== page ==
The intersection of Humility and Dynamic Leadership II

Posted: February 20, 2013 in Leadership, Serving others
Tags: ,

My dad pastored a couple of churches, including one that he planted, before leaving the ministry to start his own lumber business. I still haven’t plumbed the full extent of his impact on my life and ministry, since sometimes I don’t notice his influence until I am in the midst of a ministry conflict or crisis, and see myself doing what I saw him do. He served faithfully and humbly, ready to give anyone anything. For years, he had a personalized license plate on his car: “OTHERS”. That word summed up his view on ministry and leadership.

Of course, when we think about leading a team, church or organization, a key task of the leader is helping to develop a common vision, strategizing to reach the goals that that vision mandates, building unity around the common dream, and motivating his teammates, especially when adversity arises and their self-motivation begins to wane. Dynamic leadership can then be understood as “understanding the direction to be taken, and inspiring others to go in the same direction.”  Or, as Robert Clinton defines it: “Leadership is a dynamic process in which a man or woman with God-given capacity influences God’s people toward His purposes for that group” (The Making of a Leader, 14).

Some basic principles serve as a starting point, then, for a biblical leader:

  • People are made in the image of God and therefore have intrinsic worth (Ge. 1:27-28)
  • People are motivated to perform with excellence in recognition that everything is to be done to the glory of God (Col. 3:23)
  • People will not grow and develop unless they are trusted and given freedom both to succeed and fail
  • A leader is appointed by God and assumes authority from Him (Ro. 13:1)
  • Successful leaders view others as friends, not as subordinates, and interact with them in a spirit of openness and humility (John 15:15)

A biblical leader-servant exemplifies the following characteristics:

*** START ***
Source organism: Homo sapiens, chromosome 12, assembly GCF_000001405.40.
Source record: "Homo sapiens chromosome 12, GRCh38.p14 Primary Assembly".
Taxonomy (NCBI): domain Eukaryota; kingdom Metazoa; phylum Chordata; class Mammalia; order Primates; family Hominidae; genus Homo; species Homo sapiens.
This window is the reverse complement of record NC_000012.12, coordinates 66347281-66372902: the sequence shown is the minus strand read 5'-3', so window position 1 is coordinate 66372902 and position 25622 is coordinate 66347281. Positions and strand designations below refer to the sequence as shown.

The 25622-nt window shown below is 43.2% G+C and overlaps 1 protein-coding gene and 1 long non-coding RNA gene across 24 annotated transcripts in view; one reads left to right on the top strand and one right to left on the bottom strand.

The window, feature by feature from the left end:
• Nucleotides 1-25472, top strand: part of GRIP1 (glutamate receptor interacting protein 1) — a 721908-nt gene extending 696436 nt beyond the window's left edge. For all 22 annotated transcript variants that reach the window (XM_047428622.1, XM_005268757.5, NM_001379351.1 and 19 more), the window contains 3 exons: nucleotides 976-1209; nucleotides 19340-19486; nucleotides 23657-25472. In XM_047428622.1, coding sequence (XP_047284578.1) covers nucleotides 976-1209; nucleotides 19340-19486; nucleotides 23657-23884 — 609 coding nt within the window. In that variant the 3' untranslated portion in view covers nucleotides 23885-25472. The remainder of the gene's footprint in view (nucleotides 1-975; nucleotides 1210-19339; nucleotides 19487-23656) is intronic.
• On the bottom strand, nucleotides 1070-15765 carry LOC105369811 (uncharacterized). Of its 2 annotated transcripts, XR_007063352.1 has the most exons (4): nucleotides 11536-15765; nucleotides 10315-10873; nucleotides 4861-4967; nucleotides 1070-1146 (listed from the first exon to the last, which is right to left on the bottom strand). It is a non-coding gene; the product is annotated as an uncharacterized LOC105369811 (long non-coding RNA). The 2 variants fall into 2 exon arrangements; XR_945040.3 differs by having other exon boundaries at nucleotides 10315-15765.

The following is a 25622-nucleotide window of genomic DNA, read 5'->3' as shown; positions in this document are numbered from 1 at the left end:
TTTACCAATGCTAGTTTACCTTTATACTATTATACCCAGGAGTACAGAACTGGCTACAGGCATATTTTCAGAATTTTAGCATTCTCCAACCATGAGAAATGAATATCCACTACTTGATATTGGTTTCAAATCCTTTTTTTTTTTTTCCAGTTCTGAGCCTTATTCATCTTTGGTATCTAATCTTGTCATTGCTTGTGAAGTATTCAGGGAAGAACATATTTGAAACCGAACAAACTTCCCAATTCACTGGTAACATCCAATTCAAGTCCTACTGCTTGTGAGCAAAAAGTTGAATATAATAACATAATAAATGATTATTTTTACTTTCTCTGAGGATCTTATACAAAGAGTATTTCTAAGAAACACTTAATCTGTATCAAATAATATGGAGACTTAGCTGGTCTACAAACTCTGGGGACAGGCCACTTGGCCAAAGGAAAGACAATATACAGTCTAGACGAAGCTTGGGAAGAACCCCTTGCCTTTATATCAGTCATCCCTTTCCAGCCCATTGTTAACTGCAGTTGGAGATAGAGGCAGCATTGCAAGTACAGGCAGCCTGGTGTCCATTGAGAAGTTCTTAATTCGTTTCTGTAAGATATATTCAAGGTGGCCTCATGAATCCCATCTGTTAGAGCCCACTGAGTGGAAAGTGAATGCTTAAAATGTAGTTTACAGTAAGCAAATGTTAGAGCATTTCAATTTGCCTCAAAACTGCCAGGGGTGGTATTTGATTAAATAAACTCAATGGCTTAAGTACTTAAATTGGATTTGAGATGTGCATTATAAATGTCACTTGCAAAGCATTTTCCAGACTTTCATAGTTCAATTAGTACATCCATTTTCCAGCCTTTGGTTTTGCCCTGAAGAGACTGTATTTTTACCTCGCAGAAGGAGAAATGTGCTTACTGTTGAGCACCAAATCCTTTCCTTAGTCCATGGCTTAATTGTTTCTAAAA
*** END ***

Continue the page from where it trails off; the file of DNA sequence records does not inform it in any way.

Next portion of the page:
• Maintains and builds unity (Eph. 4:3). Avoids needless arguments about ownership, credit or territory.
  • Is not threatened by others’ strengths and accomplishments. Recognizes the value of these strengths and uses them to help achieve the goals of the group.
  • Builds others up. Encourages and lifts up others in every possible way. Celebrates the victories of others, no matter how small.
  • Is pro-active to move issues ahead, while maintaining meekness and consideration of others.
  • Speaks well of others at all times.
  • Seeks to build a broad base of leaders to lead with her.
  • Recognizes and uses authority appropriately.
  • Does not draw his meaning, worth or reputation from the position he holds.
  • Does not make decisions based on his progress, advancement, comfort, increase of authority or position at the expense of those he serves.
  • Is committed to his followers’ progress, ministries and their increase.
  • Develops other servant leaders.

(Both the list of principles and the characteristics are from Omega Course: Practical Church Planter Training, Manual 4, 77-78)

The truly humble leader realizes that he isn’t better or even more accomplished than those he leads. And he doesn’t care. He lives to serve them, and is truly happiest when THEY succeed.

The Intersection of Humility and Dynamic Leadership I

The Intersection of Humility and Dynamic Leadership III

Comments
  1. Eric says:

    You are a blogging machine recently. Keep it up! I’m reading. Your dad gave me that license plate a couple of years ago. It’s on my bookshelf in my office. If you want it, it’s yours. Just say the word.

    • Thanks! Most of what I’m posting lately are things I’ve written already. Just throwing them out there for general consumption. Eventually, it will dry up 🙂 I think my dad had a couple of those plates. If he does, keep the one he gave you. If he doesn’t, then I might ask for it someday.

  2. […] 5 Major Challenges for Mission Agencies. 5. Growth of various church forms The intersection of Humility and Dynamic Leadership II […]

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